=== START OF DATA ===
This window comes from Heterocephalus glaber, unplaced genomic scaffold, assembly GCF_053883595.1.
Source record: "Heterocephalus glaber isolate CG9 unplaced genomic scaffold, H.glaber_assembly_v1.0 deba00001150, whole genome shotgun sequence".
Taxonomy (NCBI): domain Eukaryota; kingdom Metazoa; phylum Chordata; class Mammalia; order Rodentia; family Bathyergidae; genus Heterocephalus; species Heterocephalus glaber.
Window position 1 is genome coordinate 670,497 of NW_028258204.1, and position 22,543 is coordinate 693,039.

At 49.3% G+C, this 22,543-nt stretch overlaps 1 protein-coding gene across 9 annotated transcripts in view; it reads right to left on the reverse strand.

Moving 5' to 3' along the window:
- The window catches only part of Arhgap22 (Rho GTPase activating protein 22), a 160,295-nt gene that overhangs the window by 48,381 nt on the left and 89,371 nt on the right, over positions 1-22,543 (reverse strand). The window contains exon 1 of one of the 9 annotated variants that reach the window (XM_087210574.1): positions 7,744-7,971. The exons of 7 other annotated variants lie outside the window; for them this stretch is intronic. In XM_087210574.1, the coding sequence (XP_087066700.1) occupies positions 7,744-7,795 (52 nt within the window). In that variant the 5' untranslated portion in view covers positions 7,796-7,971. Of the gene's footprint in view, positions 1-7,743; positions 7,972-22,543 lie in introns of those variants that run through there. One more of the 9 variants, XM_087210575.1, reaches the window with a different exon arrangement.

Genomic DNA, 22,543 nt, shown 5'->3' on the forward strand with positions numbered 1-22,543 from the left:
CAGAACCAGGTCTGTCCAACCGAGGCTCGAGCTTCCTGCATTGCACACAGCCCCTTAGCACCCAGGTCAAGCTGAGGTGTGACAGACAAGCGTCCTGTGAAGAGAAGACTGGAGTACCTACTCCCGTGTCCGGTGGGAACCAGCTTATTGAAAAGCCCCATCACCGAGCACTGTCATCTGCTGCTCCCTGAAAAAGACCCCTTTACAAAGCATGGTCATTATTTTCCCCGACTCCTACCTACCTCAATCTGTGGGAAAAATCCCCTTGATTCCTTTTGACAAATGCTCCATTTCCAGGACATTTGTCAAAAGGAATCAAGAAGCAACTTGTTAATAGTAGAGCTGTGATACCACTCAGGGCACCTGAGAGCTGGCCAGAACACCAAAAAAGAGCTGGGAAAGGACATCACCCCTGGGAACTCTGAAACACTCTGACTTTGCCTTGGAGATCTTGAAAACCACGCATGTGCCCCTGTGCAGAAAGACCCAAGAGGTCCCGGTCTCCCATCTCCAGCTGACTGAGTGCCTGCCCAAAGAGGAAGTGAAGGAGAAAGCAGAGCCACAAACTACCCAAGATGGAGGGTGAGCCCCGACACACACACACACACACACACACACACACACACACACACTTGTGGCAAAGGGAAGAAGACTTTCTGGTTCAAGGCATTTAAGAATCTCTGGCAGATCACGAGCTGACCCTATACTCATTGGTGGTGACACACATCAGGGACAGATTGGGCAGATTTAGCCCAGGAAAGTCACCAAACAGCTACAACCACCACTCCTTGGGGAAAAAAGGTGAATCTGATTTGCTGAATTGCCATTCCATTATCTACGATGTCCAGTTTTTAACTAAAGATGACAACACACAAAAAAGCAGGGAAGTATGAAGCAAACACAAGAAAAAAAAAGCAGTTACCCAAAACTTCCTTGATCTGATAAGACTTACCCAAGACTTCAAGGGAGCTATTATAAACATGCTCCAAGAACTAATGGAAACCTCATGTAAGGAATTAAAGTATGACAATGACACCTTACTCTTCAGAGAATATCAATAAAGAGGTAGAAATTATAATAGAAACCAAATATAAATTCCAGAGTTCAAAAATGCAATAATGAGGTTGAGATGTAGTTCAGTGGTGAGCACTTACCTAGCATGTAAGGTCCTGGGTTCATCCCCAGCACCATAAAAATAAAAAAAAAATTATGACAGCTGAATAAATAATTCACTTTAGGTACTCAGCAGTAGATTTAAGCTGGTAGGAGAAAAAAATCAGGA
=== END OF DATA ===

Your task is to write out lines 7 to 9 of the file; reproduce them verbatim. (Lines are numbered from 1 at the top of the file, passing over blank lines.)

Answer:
- The window catches only part of Arhgap22 (Rho GTPase activating protein 22), a 160,295-nt gene that overhangs the window by 48,381 nt on the left and 89,371 nt on the right, over positions 1-22,543 (reverse strand). The window contains exon 1 of one of the 9 annotated variants that reach the window (XM_087210574.1): positions 7,744-7,971. The exons of 7 other annotated variants lie outside the window; for them this stretch is intronic. In XM_087210574.1, the coding sequence (XP_087066700.1) occupies positions 7,744-7,795 (52 nt within the window). In that variant the 5' untranslated portion in view covers positions 7,796-7,971. Of the gene's footprint in view, positions 1-7,743; positions 7,972-22,543 lie in introns of those variants that run through there. One more of the 9 variants, XM_087210575.1, reaches the window with a different exon arrangement.

Genomic DNA, 22,543 nt, shown 5'->3' on the forward strand with positions numbered 1-22,543 from the left:
CAGAACCAGGTCTGTCCAACCGAGGCTCGAGCTTCCTGCATTGCACACAGCCCCTTAGCACCCAGGTCAAGCTGAGGTGTGACAGACAAGCGTCCTGTGAAGAGAAGACTGGAGTACCTACTCCCGTGTCCGGTGGGAACCAGCTTATTGAAAAGCCCCATCACCGAGCACTGTCATCTGCTGCTCCCTGAAAAAGACCCCTTTACAAAGCATGGTCATTATTTTCCCCGACTCCTACCTACCTCAATCTGTGGGAAAAATCCCCTTGATTCCTTTTGACAAATGCTCCATTTCCAGGACATTTGTCAAAAGGAATCAAGAAGCAACTTGTTAATAGTAGAGCTGTGATACCACTCAGGGCACCTGAGAGCTGGCCAGAACACCAAAAAAGAGCTGGGAAAGGACATCACCCCTGGGAACTCTGAAACACTCTGACTTTGCCTTGGAGATCTTGAAAACCACGCATGTGCCCCTGTGCAGAAAGACCCAAGAGGTCCCGGTCTCCCATCTCCAGCTGACTGAGTGCCTGCCCAAAGAGGAAGTGAAGGAGAAAGCAGAGCCACAAACTACCCAAGATGGAGGGTGAGCCCCGACACACACACACACACACACACACACACACACACACACACTTGTGGCAAAGGGAAGAAGACTTTCTGGTTCAAGGCATTTAAGAATCTCTGGCAGATCACGAGCTGACCCTATACTCATTGGTGGTGACACACATCAGGGACAGATTGGGCAGATTTAGCCCAGGAAAGTCACCAAACAGCTACAACCACCACTCCTTGGGGAAAAAAGGTGAATCTGATTTGCTGAATTGCCATTCCATTATCTACGATGTCCAGTTTTTAACTAAAGATGACAACACACAAAAAAGCAGGGAAGTATGAAGCAAACACAAGAAAAAAAAAGCAGTTACCCAAAACTTCCTTGATCTGATAAGACTTACCCAAGACTTCAAGGGAGCTATTATAAACATGCTCCAAGAACTAATGGAAACCTCATGTAAGGAATTAAAGTATGACAATGACACCTTACTCTTCAGAGAATATCAATAAAGAGGTAGAAATTATAATAGAAACCAAATATAAATTCCAGAGTTCAAAAATGCAATAATGAGGTTGAGATGTAGTTCAGTGGTGAGCACTTACCTAGCATGTAAGGTCCTGGGTTCATCCCCAGCACCATAAAAATAAAAAAAAAATTATGACAGCTGAATAAATAATTCACTTTAGGTACTCAGCAGTAGATTTAAGCTGGTAGGAGAAAAAAATCAGGA